Storage is another concern when you start thinking about installing Windows-based games. Most tablets include 32 or 64 GB of NAND, which is woefully undersized. I avoided that issue with SanDisk's Ultra 128 GB MicroSDXC Class 10 UHS-I card. Of course, much cheaper 32 and 64 GB models are available if you're trying to save some money.
If you're a PC gaming enthusiast willing to do a little trial and error for compatible software, there's a lot of entertainment to be found in small, low-cost Windows-based tablets. In another year or two, I think this space will have evolved tremendously. When that happens, it's possible that gaming on tablets might become more mainstream. Fingers crossed.
Current page: Gaming On a Windows Tablet: Not a Plug-And-Play ExperiencePrev Page Racing Games: Need For Speed World and Burnout Paradise
Stay on the Cutting Edge
Join the experts who read Tom's Hardware for the inside track on enthusiast PC tech news — and have for over 25 years. We'll send breaking news and in-depth reviews of CPUs, GPUs, AI, maker hardware and more straight to your inbox.
Same article with SP3 would be a worthy read since it gives a chance to see how their HD4400 vs HD5000 on the variants match up, and if possible a projection on what the newer chipset that wont be making into the current SP3 but might make into the refresh by holiday season?Reply
Great Review :)Reply
Finally i see one noticeable advantage of Windows Tablet over Android
Burn your hands on the tablet while gaming, why don't you?Reply
"...turning it into a portable PC gaming console..."Reply
Does not compute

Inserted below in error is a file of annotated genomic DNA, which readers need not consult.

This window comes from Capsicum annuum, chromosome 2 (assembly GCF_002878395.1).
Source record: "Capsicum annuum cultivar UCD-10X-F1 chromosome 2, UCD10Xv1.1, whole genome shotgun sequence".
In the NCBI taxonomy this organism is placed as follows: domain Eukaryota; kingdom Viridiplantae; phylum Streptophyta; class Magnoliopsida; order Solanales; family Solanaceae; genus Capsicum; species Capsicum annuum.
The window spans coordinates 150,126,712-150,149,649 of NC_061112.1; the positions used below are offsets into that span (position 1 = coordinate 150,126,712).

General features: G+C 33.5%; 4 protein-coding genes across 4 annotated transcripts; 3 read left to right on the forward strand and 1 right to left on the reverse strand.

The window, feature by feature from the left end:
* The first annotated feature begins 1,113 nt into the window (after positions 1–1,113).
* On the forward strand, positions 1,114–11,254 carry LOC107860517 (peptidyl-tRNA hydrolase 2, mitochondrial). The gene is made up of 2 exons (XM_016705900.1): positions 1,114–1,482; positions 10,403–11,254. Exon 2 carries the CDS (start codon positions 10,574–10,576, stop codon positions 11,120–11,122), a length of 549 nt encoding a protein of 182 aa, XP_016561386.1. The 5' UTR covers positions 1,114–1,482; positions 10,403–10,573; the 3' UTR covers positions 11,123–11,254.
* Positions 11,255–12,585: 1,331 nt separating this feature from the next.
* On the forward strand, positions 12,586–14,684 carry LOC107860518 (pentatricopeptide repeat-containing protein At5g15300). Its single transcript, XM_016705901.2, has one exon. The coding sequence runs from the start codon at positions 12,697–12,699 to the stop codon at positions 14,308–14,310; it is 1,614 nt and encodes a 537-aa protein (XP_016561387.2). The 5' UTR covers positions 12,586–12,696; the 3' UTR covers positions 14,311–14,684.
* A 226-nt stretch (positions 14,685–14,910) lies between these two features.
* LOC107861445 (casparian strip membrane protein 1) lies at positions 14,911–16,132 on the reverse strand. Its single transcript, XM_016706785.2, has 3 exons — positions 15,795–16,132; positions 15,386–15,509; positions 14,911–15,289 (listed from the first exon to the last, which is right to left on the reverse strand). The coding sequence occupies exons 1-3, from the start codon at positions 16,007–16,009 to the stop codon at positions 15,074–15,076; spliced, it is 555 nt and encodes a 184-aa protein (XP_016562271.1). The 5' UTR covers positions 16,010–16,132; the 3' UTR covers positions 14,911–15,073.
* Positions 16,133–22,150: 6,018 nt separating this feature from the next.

Awesome article, Don, I have had the same thoughts recently. I think we would have appreciated some more info especially on:Reply
- Battery (maybe most important when you speak of portablility) - how long does it last with this model. I was eyeing the Asus Transformer Book T100TA, which they say has a quite respectable battery (but is also more expensive)
- Does a PS3 controller (free, if you have a PS3) work with it?
I would ideally have liked to see a mention of the Prince of Persia / Max Payne (1+2) / (Older) Tomb Raider / Splinter cell (1-4) and similar older third-person adventure games. In my opinion those work marvellously with a PS3 gamepad. Ah, I forgot - I wonder whether the touch would work directly with games from the Monkey Island series. Ah, another great genre for playing on a tablet, that was totally missed here - turn-based strategy games like the Heroes of Might and Magic series and Civilization (4). And also the grand-daddy of "modern" open-world FPSs - FarCry 1 :)
The biggest risk with those games is still compatibility with touch/Win 8.
An expanded re-visit maybe when the new generation of chips come out from either from Intel or AMD?
I mean isn't the controller choice obvious: PS4. It connects via bluetooth and has a touchpad so you can control the menus with a mouse.Reply
If you bought a Surface Pro 3 it probably wasn't to play games, but nice to know it is one of the best performers out there in the tablet rangeReply
What I want to know is why has no one pushed an AMD APU into one of these windows tablets for gaming?Reply
I am also thinking SteamOS as dual boot...Reply
What's up with these multiple posts!!! Sorry for the splamming, it seems every time the page gets refreshed, the post is re-submitted!Reply